‘We’re looking for patients,’ Jodie Storrow tells me as we walk down a long corridor on the third floor of University Hospital Coventry.
We head towards ward 31. This is where the respiratory patients of the hospital are treated.
Jodie, the integrated care hospital’s clinical operations manager, has a very specific type of patient she wants.
“One with COPD, who is on the rise and doesn’t need extra support at home,” she says.
Share your NHS experience with Sky News
What she means is a patient with a chest, lung or respiratory condition, who is on the mend and can be safely discharged without worrying about a care package.
These are the kind of patients that fit the profile of the hospital’s “virtual wards”.
The hospital is running at near capacity. In the emergency department, patients are waiting who have been admitted but cannot come to a department because there are no beds available.
So Jodie must find patients whose care can be continued remotely at home.
“Hospitals are very busy,” she explains. “There’s no secret. So when we free up beds in our wards, we’re freeing up another bed for someone who needs it.”
On Ward 31, Jodie finds her patient, Richard Hall, a retired 56-year-old from Coventry.
Richard was rushed to hospital last week after nearly passing out after inhaling paint fumes. He has a long history of chronic lung disease.
Richard grabbed the opportunity to be laid off early with both hands. He didn’t expect to go home until next week.
He tells me he is afraid to stay in the hospital and needs to get back to his flat as soon as possible.
“It’s approaching Christmas,” he says.
“All my heating and everything in my flat is on too, so I’m currently burning electricity. I have to get home to get things done for Christmas, so yes, it means everything to me.”
Richard is given a smartphone and asked to take his oxygen and blood pressure readings and his temperature up to three times a day.
He enters the recordings into a telephone app that forwards the information to a computer in the hospital.
The data is closely monitored and any alerts indicating a deterioration in his health are reported to supervisors who can then take action.
Identifying patients like Richard who benefit from home care relieves the pressure on the hospital.
It is a strategy developed during the pandemic and is an important part of the home care measures that senior health leaders are implementing as part of their winter crisis plans.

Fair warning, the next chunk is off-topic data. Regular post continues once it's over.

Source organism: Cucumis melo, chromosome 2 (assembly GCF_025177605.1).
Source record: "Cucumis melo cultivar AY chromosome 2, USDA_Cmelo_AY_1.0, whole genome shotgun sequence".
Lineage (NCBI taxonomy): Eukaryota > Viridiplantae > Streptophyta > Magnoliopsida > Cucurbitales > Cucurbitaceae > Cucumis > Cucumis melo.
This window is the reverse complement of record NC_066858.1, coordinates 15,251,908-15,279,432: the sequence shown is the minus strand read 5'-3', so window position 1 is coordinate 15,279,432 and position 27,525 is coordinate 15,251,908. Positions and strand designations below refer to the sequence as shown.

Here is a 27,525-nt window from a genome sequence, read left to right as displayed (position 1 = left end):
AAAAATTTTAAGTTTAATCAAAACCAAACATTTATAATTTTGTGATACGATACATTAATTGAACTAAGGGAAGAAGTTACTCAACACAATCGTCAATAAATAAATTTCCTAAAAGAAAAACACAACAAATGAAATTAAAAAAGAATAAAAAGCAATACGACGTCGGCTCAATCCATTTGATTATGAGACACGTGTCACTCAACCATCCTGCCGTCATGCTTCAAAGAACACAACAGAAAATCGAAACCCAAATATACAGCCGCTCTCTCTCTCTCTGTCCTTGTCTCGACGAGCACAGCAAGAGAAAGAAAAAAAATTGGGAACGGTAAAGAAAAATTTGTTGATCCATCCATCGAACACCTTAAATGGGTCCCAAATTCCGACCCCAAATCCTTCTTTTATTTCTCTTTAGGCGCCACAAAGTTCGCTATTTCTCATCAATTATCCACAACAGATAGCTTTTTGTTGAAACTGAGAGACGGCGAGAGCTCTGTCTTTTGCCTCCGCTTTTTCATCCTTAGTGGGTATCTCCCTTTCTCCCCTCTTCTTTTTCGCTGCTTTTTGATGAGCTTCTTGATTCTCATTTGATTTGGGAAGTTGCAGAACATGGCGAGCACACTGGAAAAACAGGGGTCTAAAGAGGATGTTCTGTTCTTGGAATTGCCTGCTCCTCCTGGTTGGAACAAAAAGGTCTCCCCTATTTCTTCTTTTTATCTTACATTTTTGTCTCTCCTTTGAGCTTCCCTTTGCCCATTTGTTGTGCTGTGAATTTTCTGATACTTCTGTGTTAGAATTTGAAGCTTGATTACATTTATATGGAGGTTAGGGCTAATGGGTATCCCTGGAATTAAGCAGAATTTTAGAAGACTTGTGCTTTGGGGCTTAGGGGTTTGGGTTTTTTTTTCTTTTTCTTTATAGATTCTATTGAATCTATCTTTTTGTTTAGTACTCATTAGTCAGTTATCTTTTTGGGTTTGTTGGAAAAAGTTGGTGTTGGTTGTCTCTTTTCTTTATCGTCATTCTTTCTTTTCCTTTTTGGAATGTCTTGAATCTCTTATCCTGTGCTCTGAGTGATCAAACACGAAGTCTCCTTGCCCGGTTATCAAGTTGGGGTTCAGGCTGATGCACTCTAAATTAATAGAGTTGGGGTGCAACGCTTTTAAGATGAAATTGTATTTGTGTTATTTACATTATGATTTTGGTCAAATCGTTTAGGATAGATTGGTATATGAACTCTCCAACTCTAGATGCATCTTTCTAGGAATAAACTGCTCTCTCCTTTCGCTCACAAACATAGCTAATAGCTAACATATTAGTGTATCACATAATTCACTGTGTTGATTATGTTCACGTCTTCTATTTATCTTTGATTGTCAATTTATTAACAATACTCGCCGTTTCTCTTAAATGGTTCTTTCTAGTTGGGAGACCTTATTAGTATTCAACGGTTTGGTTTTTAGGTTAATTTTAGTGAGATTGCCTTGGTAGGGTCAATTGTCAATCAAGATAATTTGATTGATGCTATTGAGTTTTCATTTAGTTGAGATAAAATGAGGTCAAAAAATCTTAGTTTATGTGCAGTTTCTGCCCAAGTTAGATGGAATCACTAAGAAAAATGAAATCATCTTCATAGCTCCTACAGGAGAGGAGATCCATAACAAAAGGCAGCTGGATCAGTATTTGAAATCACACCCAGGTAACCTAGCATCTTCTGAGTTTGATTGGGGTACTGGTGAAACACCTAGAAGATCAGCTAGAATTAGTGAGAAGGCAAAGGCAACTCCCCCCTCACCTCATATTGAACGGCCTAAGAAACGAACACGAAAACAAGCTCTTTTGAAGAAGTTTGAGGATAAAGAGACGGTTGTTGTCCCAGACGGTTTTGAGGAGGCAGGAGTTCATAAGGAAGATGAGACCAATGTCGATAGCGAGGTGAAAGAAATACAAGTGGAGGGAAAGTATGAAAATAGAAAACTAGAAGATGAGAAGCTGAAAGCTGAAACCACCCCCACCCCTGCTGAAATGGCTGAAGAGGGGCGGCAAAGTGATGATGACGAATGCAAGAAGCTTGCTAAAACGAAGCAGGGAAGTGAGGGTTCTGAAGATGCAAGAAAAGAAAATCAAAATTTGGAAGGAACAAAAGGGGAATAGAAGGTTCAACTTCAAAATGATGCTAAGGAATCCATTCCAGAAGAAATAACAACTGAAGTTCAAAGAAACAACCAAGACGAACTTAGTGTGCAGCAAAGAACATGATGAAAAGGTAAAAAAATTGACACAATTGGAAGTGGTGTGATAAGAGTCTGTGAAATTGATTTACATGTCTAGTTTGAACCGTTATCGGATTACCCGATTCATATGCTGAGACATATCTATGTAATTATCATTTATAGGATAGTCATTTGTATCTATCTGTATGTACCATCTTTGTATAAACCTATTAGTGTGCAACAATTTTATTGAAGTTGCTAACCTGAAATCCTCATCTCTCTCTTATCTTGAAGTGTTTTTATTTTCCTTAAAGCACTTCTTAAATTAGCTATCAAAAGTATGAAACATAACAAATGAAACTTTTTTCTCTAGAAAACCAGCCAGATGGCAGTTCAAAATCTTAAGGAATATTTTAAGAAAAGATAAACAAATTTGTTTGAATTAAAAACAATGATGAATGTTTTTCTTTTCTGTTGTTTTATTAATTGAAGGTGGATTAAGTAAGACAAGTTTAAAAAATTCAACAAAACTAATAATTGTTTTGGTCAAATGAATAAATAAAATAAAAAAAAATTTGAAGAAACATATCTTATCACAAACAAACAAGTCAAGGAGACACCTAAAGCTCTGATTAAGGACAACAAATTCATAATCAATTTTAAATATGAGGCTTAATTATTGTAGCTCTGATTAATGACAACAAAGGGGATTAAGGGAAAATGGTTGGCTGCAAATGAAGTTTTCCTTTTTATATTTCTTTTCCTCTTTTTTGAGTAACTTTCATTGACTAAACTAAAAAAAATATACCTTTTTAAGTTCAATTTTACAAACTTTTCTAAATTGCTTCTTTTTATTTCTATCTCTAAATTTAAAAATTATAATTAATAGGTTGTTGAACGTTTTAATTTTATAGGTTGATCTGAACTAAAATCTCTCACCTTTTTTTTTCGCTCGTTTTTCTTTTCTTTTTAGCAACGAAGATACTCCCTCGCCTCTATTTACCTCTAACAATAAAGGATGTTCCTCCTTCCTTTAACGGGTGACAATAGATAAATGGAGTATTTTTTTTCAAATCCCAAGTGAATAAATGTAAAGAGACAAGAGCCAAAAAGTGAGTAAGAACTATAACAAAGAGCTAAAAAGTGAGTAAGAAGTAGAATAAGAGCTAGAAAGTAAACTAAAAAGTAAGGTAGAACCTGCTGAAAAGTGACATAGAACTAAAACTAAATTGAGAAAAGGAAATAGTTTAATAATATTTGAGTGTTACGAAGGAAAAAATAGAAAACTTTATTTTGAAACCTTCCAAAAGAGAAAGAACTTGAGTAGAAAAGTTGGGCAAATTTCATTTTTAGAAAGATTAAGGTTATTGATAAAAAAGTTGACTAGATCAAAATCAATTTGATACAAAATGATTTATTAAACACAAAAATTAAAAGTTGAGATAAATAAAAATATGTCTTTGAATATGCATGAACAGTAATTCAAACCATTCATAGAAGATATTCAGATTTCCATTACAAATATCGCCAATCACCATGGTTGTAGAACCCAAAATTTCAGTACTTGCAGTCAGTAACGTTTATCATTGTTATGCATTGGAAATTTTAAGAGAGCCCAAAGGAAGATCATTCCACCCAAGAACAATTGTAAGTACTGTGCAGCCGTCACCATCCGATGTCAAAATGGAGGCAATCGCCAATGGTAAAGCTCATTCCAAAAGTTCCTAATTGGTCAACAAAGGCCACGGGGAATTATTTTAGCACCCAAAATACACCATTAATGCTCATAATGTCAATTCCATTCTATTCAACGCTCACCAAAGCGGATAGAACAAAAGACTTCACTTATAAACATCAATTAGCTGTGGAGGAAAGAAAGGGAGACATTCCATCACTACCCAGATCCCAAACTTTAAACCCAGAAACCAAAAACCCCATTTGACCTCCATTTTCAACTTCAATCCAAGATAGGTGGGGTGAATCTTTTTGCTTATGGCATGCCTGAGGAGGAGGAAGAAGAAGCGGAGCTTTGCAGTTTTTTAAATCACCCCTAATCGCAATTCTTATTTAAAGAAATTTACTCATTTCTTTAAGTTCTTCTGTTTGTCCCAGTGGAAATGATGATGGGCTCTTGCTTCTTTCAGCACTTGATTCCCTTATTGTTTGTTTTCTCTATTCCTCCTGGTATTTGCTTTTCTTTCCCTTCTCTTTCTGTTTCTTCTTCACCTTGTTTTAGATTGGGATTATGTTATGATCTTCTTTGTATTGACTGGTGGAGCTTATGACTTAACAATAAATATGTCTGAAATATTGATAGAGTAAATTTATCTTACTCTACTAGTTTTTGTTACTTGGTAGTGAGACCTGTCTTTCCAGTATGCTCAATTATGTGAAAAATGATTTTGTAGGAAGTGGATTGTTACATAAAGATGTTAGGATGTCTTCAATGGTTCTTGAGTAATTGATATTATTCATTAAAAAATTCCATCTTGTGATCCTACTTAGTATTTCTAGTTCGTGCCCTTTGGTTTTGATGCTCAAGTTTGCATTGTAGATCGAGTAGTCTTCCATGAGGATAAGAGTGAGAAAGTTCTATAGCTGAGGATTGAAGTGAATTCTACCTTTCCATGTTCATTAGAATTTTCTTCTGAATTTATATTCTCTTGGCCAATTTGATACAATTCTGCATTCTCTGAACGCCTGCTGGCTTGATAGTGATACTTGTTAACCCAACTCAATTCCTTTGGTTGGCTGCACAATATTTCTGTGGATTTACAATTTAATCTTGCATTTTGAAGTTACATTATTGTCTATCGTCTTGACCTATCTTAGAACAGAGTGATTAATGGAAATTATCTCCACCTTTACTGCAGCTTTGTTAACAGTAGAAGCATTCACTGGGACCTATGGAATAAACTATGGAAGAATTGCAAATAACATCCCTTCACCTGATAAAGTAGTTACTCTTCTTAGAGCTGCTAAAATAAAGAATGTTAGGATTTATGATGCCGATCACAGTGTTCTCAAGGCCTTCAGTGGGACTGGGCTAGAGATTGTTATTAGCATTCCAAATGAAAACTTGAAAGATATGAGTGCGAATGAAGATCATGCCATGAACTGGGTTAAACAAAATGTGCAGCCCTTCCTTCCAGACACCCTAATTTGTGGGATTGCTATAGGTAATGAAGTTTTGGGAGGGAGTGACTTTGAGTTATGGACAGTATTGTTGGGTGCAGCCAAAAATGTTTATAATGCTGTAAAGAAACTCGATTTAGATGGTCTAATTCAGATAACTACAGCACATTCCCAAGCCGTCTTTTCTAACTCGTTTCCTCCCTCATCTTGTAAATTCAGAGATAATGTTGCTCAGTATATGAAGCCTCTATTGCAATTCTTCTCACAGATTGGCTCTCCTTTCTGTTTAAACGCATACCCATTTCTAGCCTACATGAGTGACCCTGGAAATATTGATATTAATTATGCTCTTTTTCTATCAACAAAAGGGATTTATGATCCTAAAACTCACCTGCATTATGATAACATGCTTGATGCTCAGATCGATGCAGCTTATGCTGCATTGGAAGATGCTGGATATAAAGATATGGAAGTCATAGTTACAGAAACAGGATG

The NHS waiting list reaches a record high of 7.2 million people
On strikes, ambulances go to ‘life-threatening’ calls
The shortage of beds puts pressure on all parts of the hospital, including the emergency department. If no beds can be found, ambulances cannot transfer sick patients.
In the hospital’s new minor injury ward, Dr. Ed Hartley, the clinical director of emergency medicine, points to some charts displayed on an iPad-sized monitor mounted on the wall.
He explains that there are four ambulances standing by at the hospital, ready to discharge patients and attend the next emergency room, but they can’t because there is no place to put them.
The hospital’s chief physician, Professor Kiran Patel, had previously told me that 56 patients were admitted across the hospital and waiting for beds.
Click to subscribe to the Sky News Daily, wherever you get your podcasts from
This hospital, like many throughout England, has too many patients who are ready to go home but cannot be discharged because there is no social care package for them.
Dr. Hartley says, “Five years ago you wouldn’t come to the emergency room, be seen, need a bed and then wait several hours for that bed.
“That would not happen, we would have found that unacceptable. And that is now daily fare.”
Exactly two years ago, the world’s first COVID vaccine was given to Margaret Keenan here at Coventry Hospital.
That vaccine changed the course of the pandemic.
That health crisis forced change and innovation across the NHS, such as the virtual ward that now allows Richard to go home early.
Healthcare will need more of the same to cope with the approaching winter.